The Lover Speaks: The Lover Speaks UK DLX RM CD 
- Every Lover’s Sign
- No More “I Love You’s”
- Never To Forget You
- Face Me And Smile
- Absent One
- Love Is: “I Gave You Everything”
- “This Can’t Go On!”
- Still Faking This Art Of Love
- Tremble Dancing
- Of Tears
- Every Lover’s Sign (7” Remix)*
- I Close My Eyes And Count To Ten
- Tremble Dancing (Extended)
- Every Lover’s Sign (New York Mix) (Aka New Extended Mix)*
- I Close My Eyes And Count To Ten (12” Dance Mix)*
- Every Lover’s Sign (Dub Mix)*
- I Close My Eyes And Count To Ten (Reprise)*
- Every Lover’s Sign (Dub Mix Edit)*
I first heard The Lover Speaks when the video for “No More ‘I Love You’s'” eked its way into low rotation on MTV. Maybe it was on 120 Minutes, or perhaps it was from one of my notorious “dead of night” time shift tapes, but the fact remains that the grainy, very Kagan & Greif looking super 8 video made a big impact on me. It probably came down to the female backing vocals [which I would call a duet, actually] that sounded for all the world like Elizabeth Fraser of Cocteau Twins. I was a Cocteau Twins fanatic for several years by 1986 so I made a bee-line for the record store and plunked down my scant funds.
Strangely enough, the album credits did not list who the mystery vocalist was at all; leading me to believe for quite some time that it was an uncredited Fraser, due to contractual politics. In fact, I only found out today, 29 years later, that it was actually June Miles Kingston [Mo-Dettes] who in fact all but steals the show on the single that caught my ear. Apparently she was the ex-girlfriend of Joseph Hughes, the bass playing half of The Lover Speaks. But that was the single. Once I heard the album it was readily apparent that baritone vocalist and guitarist David Freeman was the real pull here. His Scott Walker-esque vocals were couched in songs that were baroque, grandiloquent pop that was “seriously purple prose” indeed, as one song went. They stuck out like a sore thumb in the turgid mid-80s scene and were far from my usual fodder, and my friends and I all became highly enamored of the album’s willingness to stick it’s artistic neck out and then to back up such conceits with the goods that made it all work. It was not camp, but I could see how cynics might think so. The fulsome production by Jimmy Iovine remains one of two of his credits that I actually enjoy. The Motors “Tenement Steps” remains the other.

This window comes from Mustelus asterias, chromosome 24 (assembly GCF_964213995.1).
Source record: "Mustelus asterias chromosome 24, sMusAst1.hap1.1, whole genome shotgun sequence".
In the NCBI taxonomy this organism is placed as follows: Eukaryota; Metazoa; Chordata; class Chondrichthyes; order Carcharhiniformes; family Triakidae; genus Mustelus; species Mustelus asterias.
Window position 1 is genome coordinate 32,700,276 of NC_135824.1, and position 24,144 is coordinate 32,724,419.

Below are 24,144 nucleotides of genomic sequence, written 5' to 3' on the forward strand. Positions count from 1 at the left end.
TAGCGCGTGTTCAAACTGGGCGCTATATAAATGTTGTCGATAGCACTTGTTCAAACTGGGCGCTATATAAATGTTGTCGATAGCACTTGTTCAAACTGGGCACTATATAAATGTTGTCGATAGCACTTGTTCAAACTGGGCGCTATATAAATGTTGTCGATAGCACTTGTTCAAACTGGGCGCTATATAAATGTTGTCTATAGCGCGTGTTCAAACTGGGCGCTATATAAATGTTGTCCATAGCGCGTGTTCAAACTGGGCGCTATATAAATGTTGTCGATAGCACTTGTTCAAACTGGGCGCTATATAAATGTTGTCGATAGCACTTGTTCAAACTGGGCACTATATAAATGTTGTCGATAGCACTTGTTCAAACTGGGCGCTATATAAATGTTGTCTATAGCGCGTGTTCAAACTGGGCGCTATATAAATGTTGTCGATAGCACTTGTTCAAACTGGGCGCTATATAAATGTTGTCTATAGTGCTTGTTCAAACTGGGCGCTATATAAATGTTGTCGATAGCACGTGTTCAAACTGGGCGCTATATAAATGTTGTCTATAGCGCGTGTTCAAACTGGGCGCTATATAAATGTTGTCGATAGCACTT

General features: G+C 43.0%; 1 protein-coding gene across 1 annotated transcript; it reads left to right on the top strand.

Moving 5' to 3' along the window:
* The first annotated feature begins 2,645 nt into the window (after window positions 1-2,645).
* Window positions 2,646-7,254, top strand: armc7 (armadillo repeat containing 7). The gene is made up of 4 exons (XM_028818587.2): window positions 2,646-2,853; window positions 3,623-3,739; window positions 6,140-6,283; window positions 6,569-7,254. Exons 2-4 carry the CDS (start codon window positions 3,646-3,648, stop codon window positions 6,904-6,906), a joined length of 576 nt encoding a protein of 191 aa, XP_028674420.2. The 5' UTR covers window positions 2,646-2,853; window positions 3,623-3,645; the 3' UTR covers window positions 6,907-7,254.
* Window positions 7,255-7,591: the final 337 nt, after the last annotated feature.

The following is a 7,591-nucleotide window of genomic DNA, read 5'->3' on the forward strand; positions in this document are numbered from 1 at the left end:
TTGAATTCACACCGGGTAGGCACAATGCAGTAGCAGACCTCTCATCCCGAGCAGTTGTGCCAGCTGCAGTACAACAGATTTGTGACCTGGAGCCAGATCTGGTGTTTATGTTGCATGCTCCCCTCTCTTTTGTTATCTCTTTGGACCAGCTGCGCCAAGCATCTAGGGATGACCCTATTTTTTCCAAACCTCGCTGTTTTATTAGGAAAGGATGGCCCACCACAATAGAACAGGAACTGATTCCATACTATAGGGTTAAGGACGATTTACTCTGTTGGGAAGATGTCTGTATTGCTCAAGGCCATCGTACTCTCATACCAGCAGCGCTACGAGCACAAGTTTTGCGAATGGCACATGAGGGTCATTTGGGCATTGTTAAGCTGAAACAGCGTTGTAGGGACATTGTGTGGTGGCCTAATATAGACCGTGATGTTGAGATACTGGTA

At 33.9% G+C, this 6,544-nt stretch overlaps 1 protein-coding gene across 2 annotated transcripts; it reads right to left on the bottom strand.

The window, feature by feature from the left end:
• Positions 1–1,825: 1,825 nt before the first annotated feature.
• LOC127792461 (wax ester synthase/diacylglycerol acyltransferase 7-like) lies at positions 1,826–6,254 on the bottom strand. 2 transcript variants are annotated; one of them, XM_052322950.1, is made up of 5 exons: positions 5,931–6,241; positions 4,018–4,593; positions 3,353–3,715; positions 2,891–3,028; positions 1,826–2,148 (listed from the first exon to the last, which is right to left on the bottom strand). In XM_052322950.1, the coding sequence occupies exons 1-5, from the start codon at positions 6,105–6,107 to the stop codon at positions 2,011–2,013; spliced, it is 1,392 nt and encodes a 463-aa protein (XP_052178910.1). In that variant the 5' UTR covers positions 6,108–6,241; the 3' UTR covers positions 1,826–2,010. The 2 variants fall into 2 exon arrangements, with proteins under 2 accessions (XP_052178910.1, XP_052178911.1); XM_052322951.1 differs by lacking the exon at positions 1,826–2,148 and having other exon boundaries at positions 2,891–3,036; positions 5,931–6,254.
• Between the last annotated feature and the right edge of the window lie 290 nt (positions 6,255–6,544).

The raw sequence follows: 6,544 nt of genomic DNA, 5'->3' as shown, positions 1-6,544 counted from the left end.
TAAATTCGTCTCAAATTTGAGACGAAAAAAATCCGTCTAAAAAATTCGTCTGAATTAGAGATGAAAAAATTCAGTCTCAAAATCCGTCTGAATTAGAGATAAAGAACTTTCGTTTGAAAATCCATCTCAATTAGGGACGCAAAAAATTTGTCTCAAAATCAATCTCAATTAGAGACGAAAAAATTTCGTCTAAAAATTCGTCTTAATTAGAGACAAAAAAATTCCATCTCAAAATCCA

As the year of its release played out, the only single I ever saw from it was the 12″ mix of “Every Lover’s Sign,” but since it was vinyl, I passed at the time. I only bought a copy in 2011 when it looked like that would be the only way I’d hear the re-recorded, 12″ version of the track. By the late 90s, I became aware that CDs of the album could exchange hands for three figures. Since no one besides me was singing its hosannas at the time, I can only put this down to the huge hit that Annie Lennox had with her cover of “No More ‘I Love You’s'” from her second solo album, “Medusa,” in 1995. Eurythmics were inextricably tied to the band’s fortunes from the get-go as their demo crossed Dave Stewart’s table and he went to bat to get them signed to A+M Records.
Lennox sold bucketloads of “Medusa”and “No More I Love You’s'” remains her highest charting solo single, though that album marked my break with 16 years of Lennox fandom. I can only surmise that interest in the original started to peak as a reaction to the hit cover, but that remains an untested hypothesis. For anyone else who came along years later wanting the album, it remained “for connoisseurs only” with a criminally high price. Until now.
Thanks to the attentions of music maven and reissue producer nonpareil Vinny Vero, our friends at Cherry Red subsidiary Cherry Pop have reissued a perfect version of this album with all of the Monsatic detail that I would have put into the project myself, in the hands of A Professional Who Cares®. Does it get much better than this? Possibly not. For each of the stray mixes and versions that lurked in the periphery of this album 30 years ago are all present and accounted for here… and then some.
That includes the never seen by these eyes 1987 follow up single, a cover version of the spotless Dusty Springfield classic “I Close My Eyes And Count To Ten.” I don’t know about you, but I can certainly imagine David Freeman wrapping all of his vocal melodrama around that song quite effectively. According to Sir Vero, this was from a recorded but shelved sophomore album that the anemic sales of the first album engendered, but if enough people buy this reissue, the thought occurs, that Cherry Pop might see fit to license that tucked away master for the lovely occurrence of an orphaned album reissued to new life decades later. It’s been known to happen, so we’ll keep our fingers crossed. Until then, I recommend indulging in this DLX RM since it’s spot on perfect.
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